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Jim Kenyon: National Spotlight Is on Claremont

  • Valley News columnist Jim Kenyon in West Lebanon, N.H., on September 15, 2016. (Valley News - Geoff Hansen) Copyright Valley News. May not be reprinted or used online without permission. Send requests to permission@vnews.com.


Wednesday, September 13, 2017

I searched “Claremont police” on Google Tuesday, and here’s what popped up: Essence.com, a source for African-American-related news based in New York, had a story headlined, “White Teens Attempt to Lynch an 8-year-old Black Boy in New Hampshire.”

The Washington Post ran an online story on Monday from The Associated Press under the headline “Family: Biracial Boy Pushed Off Table With Rope Around Neck.”

The city of Claremont finds itself in the national spotlight this week, and it remains to be seen whether the publicity will get worse.

On Aug. 28, the boy mentioned in headlines was flown by helicopter to Dartmouth-Hitchcock Medical Center with cuts to his neck.

The boy and a group of teenagers were in a backyard near Barnes Park when the teens taunted him with racial slurs and then pushed him off of a picnic table with a rope around his neck, his grandmother, Lorrie Slattery told Valley News staff writer Jordan Cuddemi last week.

“One boy said ... ‘Let’s do this,’ and pushed him off the picnic table and hung him,” said Slattery, who based her account on conversations with her grandson and other juveniles.

None of the teens came to the aid of the boy, who swung from his neck several times before he could remove the rope, which had been part of a nearby tire swing, Slattery said.

It was more than a week before the incident became public, and only after the boy’s family posted photos of his injuries on Facebook.

Which had people asking — and for good reason — why Claremont police were silent on the matter. No press releases, no mention on the department’s Facebook page. Its daily log, which is a matter of public record, only refers to police being called to investigate “juvenile offenses” on Aug. 28.

Social activists have screamed cover-up. Or worse, that police weren’t treating the alleged crime as a big deal.

I appreciate conspiracy theories as much as anyone who grew up during Watergate. But unless I’m missing something, I don’t buy it.

Here’s why:

The incident occurred in a fairly hardscrabble neighborhood. I don’t see the teens involved as having rich and powerful parents who could make a problem go away with a call to city hall.

Then there was my conversation on Tuesday with Claremont Police Chief Mark Chase. “Everything I know from this investigation is from the mouths of juveniles,” he said.

Under state law, youths under the age of 18 are shielded from public scrutiny during police investigations. If an incident becomes a criminal matter, cases involving youths are almost always heard behind closed doors in juvenile court. The court records, including any convictions, are sealed.

It’s a good law.

As Chase pointed out after the story broke, “Mistakes they make as a young child should not have to follow them for the rest of their life.”

In a news release on Tuesday, Chase confirmed the “investigation principally revolves around the conduct of people who are 14 years of age or younger.”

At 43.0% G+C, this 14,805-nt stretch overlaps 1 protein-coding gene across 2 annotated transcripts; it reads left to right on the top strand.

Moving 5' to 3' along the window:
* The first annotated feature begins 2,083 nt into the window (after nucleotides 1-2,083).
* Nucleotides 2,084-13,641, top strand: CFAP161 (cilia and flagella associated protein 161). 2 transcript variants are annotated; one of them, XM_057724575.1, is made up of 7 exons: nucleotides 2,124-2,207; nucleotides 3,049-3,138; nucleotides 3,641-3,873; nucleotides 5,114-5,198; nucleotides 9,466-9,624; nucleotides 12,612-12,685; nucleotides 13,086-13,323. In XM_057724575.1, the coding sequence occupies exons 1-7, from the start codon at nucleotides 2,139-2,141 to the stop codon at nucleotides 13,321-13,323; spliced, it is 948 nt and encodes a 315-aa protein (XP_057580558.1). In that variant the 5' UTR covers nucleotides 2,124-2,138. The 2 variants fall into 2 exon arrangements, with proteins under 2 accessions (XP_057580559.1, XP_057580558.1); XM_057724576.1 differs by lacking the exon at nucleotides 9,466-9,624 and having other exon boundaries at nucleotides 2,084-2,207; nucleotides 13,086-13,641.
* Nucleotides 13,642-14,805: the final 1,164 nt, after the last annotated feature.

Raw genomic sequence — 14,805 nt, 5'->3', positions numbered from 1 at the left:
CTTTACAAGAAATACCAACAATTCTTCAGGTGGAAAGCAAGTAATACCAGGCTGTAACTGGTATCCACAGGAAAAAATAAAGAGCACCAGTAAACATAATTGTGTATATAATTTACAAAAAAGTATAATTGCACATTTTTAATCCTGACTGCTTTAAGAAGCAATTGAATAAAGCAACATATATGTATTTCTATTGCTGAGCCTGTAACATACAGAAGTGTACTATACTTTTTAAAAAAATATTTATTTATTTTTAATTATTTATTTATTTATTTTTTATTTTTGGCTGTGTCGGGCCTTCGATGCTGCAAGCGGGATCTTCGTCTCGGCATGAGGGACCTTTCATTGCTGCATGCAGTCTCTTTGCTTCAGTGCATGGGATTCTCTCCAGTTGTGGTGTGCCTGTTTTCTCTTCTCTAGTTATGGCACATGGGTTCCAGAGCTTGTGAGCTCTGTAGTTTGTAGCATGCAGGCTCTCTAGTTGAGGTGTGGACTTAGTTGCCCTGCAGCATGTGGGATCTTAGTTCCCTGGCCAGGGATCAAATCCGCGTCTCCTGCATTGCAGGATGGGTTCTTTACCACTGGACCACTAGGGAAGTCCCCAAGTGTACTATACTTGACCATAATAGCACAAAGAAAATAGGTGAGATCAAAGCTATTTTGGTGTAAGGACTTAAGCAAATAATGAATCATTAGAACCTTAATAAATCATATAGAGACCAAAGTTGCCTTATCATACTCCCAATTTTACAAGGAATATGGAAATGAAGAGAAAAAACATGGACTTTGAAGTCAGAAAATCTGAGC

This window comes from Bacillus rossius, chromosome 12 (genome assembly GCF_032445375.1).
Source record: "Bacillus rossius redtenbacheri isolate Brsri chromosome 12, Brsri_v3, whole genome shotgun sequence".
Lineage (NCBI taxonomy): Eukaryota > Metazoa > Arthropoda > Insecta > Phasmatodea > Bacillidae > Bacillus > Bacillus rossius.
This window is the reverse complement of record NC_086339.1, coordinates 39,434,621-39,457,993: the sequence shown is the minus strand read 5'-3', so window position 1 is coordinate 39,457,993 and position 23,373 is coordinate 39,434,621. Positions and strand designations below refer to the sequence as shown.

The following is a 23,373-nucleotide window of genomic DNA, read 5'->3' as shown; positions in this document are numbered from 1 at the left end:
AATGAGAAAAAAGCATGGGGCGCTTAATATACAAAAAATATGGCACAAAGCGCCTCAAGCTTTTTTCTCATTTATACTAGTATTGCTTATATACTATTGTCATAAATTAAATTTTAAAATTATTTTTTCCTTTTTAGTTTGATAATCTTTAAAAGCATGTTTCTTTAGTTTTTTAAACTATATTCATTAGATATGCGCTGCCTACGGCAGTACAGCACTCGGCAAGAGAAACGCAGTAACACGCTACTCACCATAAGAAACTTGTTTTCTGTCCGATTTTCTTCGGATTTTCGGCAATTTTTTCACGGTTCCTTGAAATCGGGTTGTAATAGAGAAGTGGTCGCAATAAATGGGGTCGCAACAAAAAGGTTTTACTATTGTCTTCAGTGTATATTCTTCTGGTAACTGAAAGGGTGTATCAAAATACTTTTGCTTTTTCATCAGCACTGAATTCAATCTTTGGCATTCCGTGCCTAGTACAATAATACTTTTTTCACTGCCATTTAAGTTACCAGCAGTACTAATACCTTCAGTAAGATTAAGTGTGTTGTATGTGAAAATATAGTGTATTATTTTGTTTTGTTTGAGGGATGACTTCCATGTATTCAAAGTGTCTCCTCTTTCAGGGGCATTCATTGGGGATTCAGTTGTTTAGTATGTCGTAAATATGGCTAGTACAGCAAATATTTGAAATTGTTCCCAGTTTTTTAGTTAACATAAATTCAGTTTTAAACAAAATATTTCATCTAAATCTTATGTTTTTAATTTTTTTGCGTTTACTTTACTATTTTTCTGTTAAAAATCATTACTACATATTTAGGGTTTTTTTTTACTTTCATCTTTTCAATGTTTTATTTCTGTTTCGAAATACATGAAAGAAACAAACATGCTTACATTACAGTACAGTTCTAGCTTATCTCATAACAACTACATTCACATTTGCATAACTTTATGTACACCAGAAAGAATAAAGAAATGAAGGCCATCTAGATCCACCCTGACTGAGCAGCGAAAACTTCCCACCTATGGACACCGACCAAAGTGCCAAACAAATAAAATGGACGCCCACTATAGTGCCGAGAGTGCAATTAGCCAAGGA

In recent days, Chase has received calls from across the country. Some callers want him to post photos of the youths who are being investigated on Facebook.

Even if Chase wanted to — and I get the distinct feeling that he doesn’t — state law prevents it.

The injured boy, who was treated and released from Dartmouth-Hitchcock, and his family deserve the community’s support. The young teens involved should be held accountable and justice — in the appropriate setting — served.

But Claremont’s racial problems don’t begin and end with a few young teens. The city, like the rest of the Upper Valley, is overwhelmingly white. Only 4 percent of its 13,000 residents were minorities, according to the 2010 Census.

For youths in Claremont and all communities, “negative influences are everywhere,” said City Manager Ryan McNutt, who worked previously in Fitchburg, Mass., a city of 40,000 where 25 percent of the residents are Hispanic. Social media, parents and friends all have a part in shaping youths’ beliefs and attitudes about race, he added.

On Tuesday, activists held a rally in the city’s downtown Broad Street Park. A couple hundred people showed up to hear local activists and clergy talk about the need to acknowledge what happened and discuss what to do moving forward.

“There’s no doubt this community, just as every other community in this country, needs to talk about this stuff,” Chase, who was among the speakers, told me on Monday. “The racial component is there.”

The Rev. John Gregory-Davis, co-pastor of Meriden Congregational Church, told the crowd that it would be a mistake to dismiss what happened near Barnes Park as “kids being kids.”

But it would be just as much of a mistake “if we just punish the perpetrators, thinking it will somehow solve the problem,” Gregory-Davis added. “White children don’t get the idea to lynch a biracial child out of their imagination.”

While members of the crowd held signs that said “Black Lives Matter” and “Black White Stand Together,” a young man in a Jeep drove past the park.

I’m not sure that many people heard what he had to say. But since I was standing near that side of the street, I caught it.

“... Idiots,” he said from his open driver’s seat window, preceding the noun with a choice profanity.

Jim Kenyon can be reached at jkenyon@vnews.com.